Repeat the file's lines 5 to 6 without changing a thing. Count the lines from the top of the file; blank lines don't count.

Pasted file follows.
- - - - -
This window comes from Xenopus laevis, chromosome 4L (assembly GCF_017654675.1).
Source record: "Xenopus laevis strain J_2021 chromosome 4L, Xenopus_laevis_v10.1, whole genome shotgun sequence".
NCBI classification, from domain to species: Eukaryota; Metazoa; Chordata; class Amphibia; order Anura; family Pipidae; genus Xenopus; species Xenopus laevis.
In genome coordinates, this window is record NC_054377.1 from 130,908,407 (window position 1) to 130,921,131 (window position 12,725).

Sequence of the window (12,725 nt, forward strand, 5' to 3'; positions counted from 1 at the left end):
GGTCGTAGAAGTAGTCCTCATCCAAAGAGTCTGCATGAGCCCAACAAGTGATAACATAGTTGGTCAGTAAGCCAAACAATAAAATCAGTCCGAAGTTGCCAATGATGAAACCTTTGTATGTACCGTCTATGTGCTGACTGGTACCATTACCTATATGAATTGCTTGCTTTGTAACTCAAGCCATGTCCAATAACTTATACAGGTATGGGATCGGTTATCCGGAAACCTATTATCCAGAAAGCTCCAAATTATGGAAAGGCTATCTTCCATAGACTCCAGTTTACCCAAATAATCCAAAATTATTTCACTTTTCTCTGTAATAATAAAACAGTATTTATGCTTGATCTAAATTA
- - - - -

Sequence of the window (12,725 nt, forward strand, 5' to 3'; positions counted from 1 at the left end):
GGTCGTAGAAGTAGTCCTCATCCAAAGAGTCTGCATGAGCCCAACAAGTGATAACATAGTTGGTCAGTAAGCCAAACAATAAAATCAGTCCGAAGTTGCCAATGATGAAACCTTTGTATGTACCGTCTATGTGCTGACTGGTACCATTACCTATATGAATTGCTTGCTTTGTAACTCAAGCCATGTCCAATAACTTATACAGGTATGGGATCGGTTATCCGGAAACCTATTATCCAGAAAGCTCCAAATTATGGAAAGGCTATCTTCCATAGACTCCAGTTTACCCAAATAATCCAAAATTATTTCACTTTTCTCTGTAATAATAAAACAGTATTTATGCTTGATCTAAATTA